If you want to become a better musician you need practice and practice. Sound simple? In theory it is simple. In practice, it's a little bit more complicated.
You can't just turn up and go over and over what you already know. This simply means you'll be very good an one piece of music and not really improve your overall music knowledge and will certainly not give you the versatility you would need to really call yourself a musician.
You need to set goals designed to progress you to the next level. Furthermore, there's always the question of where you can practice. How long will your parents, for example, tolerate you practicing at home?
Below are five tips to help you become a better musician.
Practice Makes Perfect
You've probably heard that to master your instrument you need to put in 10,000 hours of practice. That is a lot of practice, but don't let that put you off. Members of bands like the Rolling Stones and the Beatles weren't seen as masters of their instruments until years into their careers and lets be honest, you don't need to be an expert to be very good.
Personally, I'm grade six across the piano, which according to the musical learning system, means i'm probably slight above average. That said, there is very little I cannot play. The difference between me and Lang Lang (who is currently one of the most sort after pianists today) is not that far. Yes it would take me years of practice to get close to his level, but if we played alongside each other today, the difference is small.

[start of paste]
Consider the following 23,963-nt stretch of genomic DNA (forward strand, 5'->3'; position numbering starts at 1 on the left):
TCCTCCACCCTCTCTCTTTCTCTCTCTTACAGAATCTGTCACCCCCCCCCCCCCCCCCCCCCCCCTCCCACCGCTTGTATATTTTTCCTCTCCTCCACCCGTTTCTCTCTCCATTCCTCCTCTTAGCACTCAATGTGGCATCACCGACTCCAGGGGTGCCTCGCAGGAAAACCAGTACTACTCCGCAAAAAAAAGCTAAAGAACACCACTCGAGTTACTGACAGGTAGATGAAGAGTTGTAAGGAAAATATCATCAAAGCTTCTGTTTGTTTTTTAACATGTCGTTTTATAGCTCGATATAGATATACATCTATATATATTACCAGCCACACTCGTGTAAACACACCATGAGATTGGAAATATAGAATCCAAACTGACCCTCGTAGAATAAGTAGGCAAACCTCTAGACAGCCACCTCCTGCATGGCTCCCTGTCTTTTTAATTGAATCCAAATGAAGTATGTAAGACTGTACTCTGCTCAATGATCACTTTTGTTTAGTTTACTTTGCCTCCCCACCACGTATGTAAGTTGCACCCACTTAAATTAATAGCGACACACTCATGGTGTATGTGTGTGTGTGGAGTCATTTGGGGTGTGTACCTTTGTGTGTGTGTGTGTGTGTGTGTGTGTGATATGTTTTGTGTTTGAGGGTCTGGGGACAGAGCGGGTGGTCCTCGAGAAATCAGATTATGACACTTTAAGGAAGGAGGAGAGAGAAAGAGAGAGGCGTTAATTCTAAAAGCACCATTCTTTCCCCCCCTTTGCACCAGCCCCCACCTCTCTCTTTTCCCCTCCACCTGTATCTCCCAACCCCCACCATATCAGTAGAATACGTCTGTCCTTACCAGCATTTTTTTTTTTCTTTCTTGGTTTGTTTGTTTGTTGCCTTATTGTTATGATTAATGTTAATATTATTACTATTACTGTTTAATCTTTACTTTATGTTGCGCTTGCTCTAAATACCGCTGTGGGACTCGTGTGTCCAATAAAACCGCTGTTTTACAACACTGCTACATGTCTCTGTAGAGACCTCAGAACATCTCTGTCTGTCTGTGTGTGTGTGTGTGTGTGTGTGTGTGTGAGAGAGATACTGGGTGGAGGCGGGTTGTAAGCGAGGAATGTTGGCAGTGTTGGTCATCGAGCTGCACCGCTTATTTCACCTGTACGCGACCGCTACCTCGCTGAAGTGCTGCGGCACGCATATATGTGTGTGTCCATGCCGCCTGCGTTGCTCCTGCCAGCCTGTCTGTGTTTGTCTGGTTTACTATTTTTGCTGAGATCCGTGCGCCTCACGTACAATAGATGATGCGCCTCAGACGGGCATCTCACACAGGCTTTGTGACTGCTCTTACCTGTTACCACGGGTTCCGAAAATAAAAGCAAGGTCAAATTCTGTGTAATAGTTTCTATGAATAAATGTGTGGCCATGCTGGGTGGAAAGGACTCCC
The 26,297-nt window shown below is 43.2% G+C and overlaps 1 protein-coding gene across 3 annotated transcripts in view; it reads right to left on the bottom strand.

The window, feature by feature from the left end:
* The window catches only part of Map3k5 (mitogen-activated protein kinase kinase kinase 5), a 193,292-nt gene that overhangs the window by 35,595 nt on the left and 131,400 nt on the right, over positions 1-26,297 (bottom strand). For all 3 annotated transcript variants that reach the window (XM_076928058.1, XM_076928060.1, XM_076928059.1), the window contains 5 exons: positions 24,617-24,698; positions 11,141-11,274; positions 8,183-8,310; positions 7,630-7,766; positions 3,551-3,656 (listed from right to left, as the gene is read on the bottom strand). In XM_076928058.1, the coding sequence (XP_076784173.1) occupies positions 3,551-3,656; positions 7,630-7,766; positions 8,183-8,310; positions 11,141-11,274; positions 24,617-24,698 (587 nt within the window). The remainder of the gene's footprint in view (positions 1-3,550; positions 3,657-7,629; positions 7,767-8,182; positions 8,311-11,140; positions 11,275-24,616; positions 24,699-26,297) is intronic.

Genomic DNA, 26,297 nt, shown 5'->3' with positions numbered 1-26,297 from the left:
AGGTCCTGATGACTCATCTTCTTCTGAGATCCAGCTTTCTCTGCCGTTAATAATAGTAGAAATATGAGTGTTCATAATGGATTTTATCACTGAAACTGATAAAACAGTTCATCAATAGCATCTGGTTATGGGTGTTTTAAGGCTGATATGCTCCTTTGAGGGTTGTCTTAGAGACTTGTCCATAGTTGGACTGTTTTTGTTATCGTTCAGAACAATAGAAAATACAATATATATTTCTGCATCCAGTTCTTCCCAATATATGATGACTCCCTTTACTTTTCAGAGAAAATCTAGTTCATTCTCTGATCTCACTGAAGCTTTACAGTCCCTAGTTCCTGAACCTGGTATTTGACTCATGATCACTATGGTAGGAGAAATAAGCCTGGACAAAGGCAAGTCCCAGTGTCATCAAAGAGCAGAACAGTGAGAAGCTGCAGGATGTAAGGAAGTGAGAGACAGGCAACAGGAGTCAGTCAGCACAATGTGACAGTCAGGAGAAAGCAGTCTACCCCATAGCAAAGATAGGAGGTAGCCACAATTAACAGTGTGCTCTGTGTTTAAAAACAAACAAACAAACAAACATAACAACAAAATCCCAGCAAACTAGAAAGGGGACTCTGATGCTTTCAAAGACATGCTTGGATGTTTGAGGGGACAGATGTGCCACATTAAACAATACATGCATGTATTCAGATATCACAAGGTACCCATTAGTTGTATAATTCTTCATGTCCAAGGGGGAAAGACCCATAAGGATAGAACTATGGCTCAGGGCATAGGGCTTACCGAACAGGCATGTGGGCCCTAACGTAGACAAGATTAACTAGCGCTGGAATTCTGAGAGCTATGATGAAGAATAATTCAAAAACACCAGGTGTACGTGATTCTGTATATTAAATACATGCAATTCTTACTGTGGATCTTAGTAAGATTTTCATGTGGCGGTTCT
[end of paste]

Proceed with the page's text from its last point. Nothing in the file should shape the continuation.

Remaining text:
Progress By Setting Realistic Goals
Practicing by itself doesn't help you to improve. For example if you practice the same scales over and over, you're just going to know those scales. To really improve you need to yourself goals and when you've reached the goal, move onto the next goal.
If you are struggling with something set yourself mini goals. That way you can constantly measure your improvement. And if you know you are improving, you'll want to continue learning.
Don't Be Hard On Yourself
As we've mentioned it takes 10,000 hours of practice to master your instrument; even for so called geniuses like Mozart. So be patient. Understand that you won't become brilliant straight away and at times you may feel you're going nowhere.
The trick is to just keep going and talk to people who have gone through similar experiences. If you are struggling they may be able to emphasis and point you in the right direction.
Practice With Others
After a while it can get tedious practicing on your own. While you probably don't want to do away with it all together, you may want to mix it up by playing with other musicians. Not only are jam sessions fun, but you can learn tips, get feedback and learn how to play in time with other people.
Take Your Time to Find a Teacher
You've probably heard the horror stories; the teacher that pushes their student too hard; the teacher that refuses to teach anything but their particular style; the teacher that insists that is only one way to learn an instrument.
On the other hand there are some really good teachers out there who can improve your playing twofold. Look around for them. Ask your friends for recommendations. Take advantage of first lesson for free offers. If you find a teacher that you can respect, and gives you honest feedback, you will find yourself on the fast track to becoming a better musician.